From a distance it seems the California economy couldn’t do any better. Our gross domestic product is in the top six among nations. We lead states in economic output per capita and statewide employment growth is the envy of the nation. We’re creating wealth faster than any time since the Incan conquest.

But behind those marquee numbers lurks a complicated mix of prosperous and desperate. Even among huge wealth and employment gains, millions of families cannot reach the California dream.

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The True Legacy of Gov. Jerry Brown

Joel Kotkin
Editor of and Presidential fellow in urban futures at Chapman University

The cracks in the 50-year-old Oroville Dam, and the massive spillage and massive evacuations that followed, shed light on the true legacy of Jerry Brown. The governor, most recently in Newsweek, has cast himself as both the Subcomandante Zero of the anti-Trump resistance and savior of the planet. But when Brown finally departs Sacramento next year, he will be leaving behind a state that is in danger of falling apart both physically and socially.

Jerry Brown’s California suffers the nation’s highest housing prices, largest percentage of people in or near poverty of any state and an exodus of middle-income, middle-aged people. Job growth is increasingly concentrated in low-wage sectors. By contrast, Brown’s father, Pat, notes his biographer, Ethan Rarick, helped make the 20th century “The California Century,” with our state providing “the template of American life.” There was then an “American Dream” across the nation, but here we called it the “California Dream.” His son is driving a stake through the heart of that very California Dream.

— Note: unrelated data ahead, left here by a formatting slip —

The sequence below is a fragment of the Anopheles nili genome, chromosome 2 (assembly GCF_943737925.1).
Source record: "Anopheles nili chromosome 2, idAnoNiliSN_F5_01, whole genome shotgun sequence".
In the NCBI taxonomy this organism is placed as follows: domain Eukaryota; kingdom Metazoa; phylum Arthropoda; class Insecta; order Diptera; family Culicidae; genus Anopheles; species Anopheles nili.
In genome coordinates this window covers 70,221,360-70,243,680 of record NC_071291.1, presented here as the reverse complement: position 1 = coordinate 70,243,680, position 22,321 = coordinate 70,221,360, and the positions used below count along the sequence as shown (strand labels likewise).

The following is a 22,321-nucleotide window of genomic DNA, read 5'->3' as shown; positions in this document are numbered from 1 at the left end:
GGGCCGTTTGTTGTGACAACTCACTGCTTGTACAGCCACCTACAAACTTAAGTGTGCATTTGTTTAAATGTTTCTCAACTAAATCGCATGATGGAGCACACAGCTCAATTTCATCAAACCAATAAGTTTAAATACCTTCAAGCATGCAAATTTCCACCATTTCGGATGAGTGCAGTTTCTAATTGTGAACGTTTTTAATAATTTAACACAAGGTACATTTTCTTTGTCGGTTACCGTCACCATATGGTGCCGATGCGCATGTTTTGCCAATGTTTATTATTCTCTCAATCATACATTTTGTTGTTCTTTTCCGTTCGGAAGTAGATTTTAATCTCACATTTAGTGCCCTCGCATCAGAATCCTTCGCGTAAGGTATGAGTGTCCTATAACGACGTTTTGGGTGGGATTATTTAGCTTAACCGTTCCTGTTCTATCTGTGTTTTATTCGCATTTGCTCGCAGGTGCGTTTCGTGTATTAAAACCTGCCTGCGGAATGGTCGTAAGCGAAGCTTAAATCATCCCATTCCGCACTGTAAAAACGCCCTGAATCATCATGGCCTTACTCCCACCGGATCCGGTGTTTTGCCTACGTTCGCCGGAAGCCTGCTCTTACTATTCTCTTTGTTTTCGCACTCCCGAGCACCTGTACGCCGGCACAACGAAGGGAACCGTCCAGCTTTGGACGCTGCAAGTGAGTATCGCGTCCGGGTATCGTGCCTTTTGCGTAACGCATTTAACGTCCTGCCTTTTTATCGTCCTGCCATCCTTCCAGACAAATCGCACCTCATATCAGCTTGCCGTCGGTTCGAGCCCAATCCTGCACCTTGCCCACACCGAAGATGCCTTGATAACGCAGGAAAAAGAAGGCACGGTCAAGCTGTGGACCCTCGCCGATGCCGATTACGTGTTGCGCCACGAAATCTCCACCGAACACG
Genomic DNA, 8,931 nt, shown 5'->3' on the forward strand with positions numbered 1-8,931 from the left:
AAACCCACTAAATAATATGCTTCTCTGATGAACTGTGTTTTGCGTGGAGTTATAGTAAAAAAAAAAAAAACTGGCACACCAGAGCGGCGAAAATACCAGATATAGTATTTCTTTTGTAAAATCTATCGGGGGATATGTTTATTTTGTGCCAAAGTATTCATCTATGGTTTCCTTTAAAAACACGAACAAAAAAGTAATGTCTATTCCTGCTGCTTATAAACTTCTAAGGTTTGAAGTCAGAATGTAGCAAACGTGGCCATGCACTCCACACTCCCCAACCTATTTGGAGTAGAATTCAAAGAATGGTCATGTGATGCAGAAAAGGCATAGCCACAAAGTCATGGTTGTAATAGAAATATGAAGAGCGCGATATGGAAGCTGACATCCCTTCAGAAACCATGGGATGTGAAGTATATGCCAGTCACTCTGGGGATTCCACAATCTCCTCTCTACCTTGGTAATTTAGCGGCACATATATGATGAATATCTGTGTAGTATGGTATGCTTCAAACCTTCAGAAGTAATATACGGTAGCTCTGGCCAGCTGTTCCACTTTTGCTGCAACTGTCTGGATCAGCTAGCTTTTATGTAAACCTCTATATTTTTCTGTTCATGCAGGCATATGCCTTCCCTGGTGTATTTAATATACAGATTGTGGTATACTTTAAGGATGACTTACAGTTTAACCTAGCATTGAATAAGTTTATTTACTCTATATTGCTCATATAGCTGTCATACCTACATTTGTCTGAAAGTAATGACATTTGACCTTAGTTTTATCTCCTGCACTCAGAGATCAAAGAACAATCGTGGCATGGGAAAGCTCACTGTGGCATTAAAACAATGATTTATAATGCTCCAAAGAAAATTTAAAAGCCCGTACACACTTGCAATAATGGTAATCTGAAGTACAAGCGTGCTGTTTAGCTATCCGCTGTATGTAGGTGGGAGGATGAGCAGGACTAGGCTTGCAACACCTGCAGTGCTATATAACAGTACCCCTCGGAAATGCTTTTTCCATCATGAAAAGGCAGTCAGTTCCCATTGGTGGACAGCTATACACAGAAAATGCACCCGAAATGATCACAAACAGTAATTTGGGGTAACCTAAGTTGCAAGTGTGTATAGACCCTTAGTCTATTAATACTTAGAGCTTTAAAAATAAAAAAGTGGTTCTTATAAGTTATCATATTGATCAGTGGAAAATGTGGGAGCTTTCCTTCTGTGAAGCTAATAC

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Prioritizing Infrastructure Means Considering All State Spending

Joel Fox
Editor of Fox & Hounds and President of the Small Business Action Committee

Notable in the reaction to Governor Jerry Brown’s Friday press conference outlining money for dam and water infrastructure, while declaring the need for California to tackle all its infrastructure backlog, was the response from one of the leaders of the fight for improved infrastructure. California Business Roundtable president Rob Lapsley issued a release echoing the governor’s call on structural improvements and cost, but focused on “the real issue at hand” — state spending.

Everyone agrees that California infrastructure needs repair and the money to make those repairs happen. The debate is over how to fund repairs and build projects.

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Not at the CAGOP Convention but Still a Republican